Fiscal Cliff Be Damned: A Card-Carrying Bull for 2013
Ever since the Fiscal Cliff came into focus during the latter half of 2012, this old chestnut seems to have been perverted into something more like buy on rumor and sell on rumor too. The news part, or facts, seems to have gotten left out of the equation.
Fiscal cliff be damned. I'm a card-carrying bull for 2013. In fact, for the balance of the year, I'm ignoring all "Fiscal Cliff" news and headlines. This isn't just a declaration of independence from the fourth estate. Since I actually run money for the GMG Defensive Beta Fund, it's an actionable strategy.
Here's what's behind going long on equities heading into 2013.
New home construction. Privately owned housing starts in October were at a seasonally adjusted annual rate of 894,000. This is 3.6% above the revised September estimate of 863,000 and is 41.9% above the October 2011 rate of 630,000.
We're so focused on housing leading the rest of the economy into the mire that we forget that it can lead the economy to new heights as well. New housing works backward into everything from utilities to durable goods to services.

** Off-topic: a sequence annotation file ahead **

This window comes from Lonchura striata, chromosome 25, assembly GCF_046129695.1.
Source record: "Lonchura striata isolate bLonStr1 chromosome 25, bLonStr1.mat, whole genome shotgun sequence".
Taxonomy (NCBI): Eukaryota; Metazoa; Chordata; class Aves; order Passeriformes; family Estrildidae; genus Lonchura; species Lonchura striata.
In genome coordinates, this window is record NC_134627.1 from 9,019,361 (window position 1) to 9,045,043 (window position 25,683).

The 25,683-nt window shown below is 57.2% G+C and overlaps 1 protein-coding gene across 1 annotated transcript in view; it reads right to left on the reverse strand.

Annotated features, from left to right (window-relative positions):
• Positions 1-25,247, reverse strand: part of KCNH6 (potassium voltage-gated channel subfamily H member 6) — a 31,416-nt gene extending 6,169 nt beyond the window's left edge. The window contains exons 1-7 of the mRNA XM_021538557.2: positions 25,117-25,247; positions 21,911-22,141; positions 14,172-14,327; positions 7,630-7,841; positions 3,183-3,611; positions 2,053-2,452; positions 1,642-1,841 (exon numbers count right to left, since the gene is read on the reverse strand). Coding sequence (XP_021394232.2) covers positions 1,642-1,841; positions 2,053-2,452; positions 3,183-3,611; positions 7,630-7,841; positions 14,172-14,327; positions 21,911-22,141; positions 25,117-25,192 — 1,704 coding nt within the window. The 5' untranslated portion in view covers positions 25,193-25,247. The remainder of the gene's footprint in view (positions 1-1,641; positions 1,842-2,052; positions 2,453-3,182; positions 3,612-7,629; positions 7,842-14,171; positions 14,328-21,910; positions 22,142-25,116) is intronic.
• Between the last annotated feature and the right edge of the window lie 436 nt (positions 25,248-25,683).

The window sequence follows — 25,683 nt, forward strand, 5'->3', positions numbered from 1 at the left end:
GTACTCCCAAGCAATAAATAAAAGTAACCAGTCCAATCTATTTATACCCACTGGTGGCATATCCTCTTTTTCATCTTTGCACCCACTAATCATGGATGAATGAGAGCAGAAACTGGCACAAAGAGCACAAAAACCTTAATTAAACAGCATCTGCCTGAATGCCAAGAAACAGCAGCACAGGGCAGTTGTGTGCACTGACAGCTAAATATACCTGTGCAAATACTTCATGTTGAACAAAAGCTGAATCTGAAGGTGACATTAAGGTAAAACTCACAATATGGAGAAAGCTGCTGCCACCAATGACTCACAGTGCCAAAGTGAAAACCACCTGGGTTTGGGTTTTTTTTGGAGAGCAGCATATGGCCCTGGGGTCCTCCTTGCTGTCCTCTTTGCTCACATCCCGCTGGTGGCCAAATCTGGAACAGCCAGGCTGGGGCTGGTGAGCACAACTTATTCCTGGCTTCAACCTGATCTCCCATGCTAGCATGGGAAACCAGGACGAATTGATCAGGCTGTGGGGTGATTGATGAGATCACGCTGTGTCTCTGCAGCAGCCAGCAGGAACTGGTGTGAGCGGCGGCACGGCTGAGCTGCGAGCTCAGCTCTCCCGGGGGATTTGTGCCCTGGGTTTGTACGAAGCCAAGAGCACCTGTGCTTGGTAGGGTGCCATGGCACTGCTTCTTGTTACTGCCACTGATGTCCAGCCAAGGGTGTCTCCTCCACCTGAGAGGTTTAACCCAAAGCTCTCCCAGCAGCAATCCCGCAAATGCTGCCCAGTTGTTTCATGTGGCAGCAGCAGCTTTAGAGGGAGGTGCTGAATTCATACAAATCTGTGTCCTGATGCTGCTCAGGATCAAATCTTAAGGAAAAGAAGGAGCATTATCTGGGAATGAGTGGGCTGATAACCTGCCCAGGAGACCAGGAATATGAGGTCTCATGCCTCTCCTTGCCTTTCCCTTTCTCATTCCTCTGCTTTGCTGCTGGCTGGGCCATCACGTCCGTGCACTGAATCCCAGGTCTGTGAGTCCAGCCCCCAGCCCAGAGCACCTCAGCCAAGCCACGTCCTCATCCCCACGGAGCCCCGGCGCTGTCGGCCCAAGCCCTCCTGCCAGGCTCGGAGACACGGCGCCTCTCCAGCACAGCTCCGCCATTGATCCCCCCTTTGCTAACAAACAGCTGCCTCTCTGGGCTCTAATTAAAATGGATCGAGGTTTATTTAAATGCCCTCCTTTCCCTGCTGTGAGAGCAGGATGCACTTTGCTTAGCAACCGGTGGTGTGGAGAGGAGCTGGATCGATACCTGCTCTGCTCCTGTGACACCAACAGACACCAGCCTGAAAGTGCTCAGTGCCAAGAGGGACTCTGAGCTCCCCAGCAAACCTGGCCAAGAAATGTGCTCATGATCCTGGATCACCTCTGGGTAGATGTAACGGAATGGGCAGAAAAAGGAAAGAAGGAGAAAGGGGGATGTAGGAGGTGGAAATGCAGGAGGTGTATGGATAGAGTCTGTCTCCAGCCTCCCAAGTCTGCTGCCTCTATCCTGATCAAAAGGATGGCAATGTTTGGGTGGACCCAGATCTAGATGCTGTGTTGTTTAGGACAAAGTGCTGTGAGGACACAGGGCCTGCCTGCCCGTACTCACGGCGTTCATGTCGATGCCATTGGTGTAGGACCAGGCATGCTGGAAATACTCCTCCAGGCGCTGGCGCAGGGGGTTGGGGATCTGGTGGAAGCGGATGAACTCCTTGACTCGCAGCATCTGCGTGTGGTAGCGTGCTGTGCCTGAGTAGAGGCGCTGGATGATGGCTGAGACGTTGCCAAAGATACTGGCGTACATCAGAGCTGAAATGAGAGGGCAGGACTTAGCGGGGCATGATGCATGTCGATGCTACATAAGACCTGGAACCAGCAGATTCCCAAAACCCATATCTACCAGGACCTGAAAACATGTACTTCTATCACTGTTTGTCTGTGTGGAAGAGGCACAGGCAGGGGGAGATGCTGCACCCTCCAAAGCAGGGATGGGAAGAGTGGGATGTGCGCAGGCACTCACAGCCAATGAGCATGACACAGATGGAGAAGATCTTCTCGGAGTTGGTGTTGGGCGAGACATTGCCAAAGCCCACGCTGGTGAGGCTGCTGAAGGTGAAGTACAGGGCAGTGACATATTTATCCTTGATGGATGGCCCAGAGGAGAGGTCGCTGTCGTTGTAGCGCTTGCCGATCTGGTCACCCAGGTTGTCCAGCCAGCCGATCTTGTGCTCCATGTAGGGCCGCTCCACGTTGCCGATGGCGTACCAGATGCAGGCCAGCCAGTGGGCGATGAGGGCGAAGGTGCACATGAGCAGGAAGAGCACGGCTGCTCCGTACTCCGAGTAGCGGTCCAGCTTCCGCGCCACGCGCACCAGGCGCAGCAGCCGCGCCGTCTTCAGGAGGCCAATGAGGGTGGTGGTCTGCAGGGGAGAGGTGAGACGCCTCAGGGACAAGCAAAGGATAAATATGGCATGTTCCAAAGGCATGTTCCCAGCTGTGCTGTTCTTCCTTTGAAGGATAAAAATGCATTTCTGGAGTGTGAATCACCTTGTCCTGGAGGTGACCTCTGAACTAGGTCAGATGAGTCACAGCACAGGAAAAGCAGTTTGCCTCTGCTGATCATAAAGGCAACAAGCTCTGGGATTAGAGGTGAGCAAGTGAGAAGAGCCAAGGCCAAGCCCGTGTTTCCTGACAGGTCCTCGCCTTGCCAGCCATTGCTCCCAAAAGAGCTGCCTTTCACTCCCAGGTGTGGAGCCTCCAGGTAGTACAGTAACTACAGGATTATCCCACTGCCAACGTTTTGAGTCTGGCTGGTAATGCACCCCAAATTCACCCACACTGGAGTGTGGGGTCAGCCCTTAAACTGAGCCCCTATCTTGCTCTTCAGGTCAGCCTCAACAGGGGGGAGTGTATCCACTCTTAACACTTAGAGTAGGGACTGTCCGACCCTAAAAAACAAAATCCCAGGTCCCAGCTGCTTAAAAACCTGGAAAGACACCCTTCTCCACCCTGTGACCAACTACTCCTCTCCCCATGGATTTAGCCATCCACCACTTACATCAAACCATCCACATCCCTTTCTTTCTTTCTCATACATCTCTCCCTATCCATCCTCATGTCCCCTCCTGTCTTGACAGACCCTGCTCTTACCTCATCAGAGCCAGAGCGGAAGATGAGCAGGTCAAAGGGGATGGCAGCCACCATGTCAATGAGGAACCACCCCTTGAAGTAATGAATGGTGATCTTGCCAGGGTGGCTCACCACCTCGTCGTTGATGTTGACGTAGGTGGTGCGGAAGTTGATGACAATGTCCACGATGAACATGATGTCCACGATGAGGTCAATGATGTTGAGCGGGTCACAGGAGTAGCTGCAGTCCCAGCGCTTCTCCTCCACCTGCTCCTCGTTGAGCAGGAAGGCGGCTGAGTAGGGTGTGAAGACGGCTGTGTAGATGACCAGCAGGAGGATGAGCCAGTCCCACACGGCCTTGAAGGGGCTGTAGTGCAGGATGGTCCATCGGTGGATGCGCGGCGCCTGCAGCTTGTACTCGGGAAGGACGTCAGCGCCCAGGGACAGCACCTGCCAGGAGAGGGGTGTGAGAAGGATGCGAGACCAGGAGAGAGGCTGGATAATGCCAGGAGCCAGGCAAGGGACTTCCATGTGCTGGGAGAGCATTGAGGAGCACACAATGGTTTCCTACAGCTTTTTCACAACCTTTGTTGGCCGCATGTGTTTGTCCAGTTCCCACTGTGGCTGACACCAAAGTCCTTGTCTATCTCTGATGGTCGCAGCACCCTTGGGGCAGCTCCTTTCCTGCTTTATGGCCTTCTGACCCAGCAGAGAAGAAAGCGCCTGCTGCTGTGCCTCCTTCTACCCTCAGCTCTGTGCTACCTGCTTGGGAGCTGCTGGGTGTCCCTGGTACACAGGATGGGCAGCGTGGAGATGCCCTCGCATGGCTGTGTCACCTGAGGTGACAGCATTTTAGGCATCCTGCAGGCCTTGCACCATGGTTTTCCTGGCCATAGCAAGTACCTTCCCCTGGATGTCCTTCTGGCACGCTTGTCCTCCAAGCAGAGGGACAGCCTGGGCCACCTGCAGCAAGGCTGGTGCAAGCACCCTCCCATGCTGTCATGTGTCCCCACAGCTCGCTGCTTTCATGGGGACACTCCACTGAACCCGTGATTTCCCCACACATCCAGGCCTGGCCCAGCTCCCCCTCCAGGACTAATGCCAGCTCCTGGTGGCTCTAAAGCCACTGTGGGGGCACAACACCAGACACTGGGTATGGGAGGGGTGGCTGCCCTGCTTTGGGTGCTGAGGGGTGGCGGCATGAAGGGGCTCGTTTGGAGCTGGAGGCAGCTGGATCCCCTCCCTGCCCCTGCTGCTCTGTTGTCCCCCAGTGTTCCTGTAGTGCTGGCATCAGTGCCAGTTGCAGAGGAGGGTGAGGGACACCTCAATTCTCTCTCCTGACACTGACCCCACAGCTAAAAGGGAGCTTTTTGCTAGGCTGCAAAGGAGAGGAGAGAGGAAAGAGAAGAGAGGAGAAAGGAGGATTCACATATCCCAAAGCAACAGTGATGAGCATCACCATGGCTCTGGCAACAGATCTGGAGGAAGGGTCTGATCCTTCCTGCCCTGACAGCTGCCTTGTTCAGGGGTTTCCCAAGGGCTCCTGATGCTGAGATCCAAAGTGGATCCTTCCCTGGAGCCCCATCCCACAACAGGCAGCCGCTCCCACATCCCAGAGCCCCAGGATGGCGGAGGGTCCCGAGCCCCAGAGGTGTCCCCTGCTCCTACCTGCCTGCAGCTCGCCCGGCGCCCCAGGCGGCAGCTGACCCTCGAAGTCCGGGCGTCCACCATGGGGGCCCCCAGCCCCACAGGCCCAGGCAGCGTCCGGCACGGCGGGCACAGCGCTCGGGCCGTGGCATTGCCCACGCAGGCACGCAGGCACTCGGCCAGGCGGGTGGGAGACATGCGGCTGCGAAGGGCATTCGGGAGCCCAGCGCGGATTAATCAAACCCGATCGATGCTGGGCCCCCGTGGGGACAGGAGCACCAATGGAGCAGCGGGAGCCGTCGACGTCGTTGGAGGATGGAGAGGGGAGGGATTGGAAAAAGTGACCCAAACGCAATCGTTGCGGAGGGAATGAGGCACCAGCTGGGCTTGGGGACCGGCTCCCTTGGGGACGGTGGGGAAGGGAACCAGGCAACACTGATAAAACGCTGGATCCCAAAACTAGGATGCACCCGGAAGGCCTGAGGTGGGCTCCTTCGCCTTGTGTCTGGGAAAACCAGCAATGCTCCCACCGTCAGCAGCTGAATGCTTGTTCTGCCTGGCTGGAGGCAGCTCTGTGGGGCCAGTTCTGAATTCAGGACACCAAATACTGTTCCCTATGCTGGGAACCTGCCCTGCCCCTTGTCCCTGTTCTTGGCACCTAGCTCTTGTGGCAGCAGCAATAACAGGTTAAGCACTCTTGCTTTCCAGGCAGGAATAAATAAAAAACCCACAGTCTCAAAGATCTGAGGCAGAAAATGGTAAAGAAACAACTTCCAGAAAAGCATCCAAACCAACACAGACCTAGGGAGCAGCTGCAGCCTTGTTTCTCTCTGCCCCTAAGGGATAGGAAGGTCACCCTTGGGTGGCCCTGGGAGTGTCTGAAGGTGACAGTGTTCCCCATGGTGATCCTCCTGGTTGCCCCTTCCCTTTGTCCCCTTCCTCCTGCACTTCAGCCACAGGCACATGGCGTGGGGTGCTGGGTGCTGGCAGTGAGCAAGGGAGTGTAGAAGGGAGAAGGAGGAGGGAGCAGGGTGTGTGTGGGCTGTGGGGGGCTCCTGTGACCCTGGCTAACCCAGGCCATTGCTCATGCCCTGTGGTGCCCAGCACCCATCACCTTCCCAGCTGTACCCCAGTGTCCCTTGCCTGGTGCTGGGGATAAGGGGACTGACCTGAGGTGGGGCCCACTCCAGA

The outlook remains promising. Building permits in October were at a seasonally adjusted annual rate of 866,000, below the September rate of 890,000, but 29.8% above the October 2011 estimate of 667,000 building permits issued.
China. The reports out of the east with China's economy showing deceleration were chilling to the markets during 2012. To me, the whole notion that it has "slowed" to something like 7.5% GDP growth is silly: 7.5% is an awfully big number. If the U.S. economy was growing at this rate, "Helicopter Ben" Bernanke and the rest of the Federal Reserve would be looking for ways to slam the brakes on the economy.
There's something else going on in China that comes to me from Howard Balloch, head of Canaccord Asia, which is the Asian arm of global investment bank Canaccord Genuity.
Balloch is the former ambassador to China for Canada, and has been on the ground there for 20 years. As he said in an October speech to institutional investors: "If you think of China as a $7.3 trillion economy right now, domestic consumption represents over $3 trillion in economic activity, roughly the size of the entire German economy . . . As if by stealth, China has slowly but substantially begun to rebalance its economy away from exports and fixed asset investment. The restructuring of the Chinese economy so many have been clamoring for is well underway."
Stocks are cheap. The chart below, courtesy of Bloomberg tells the story.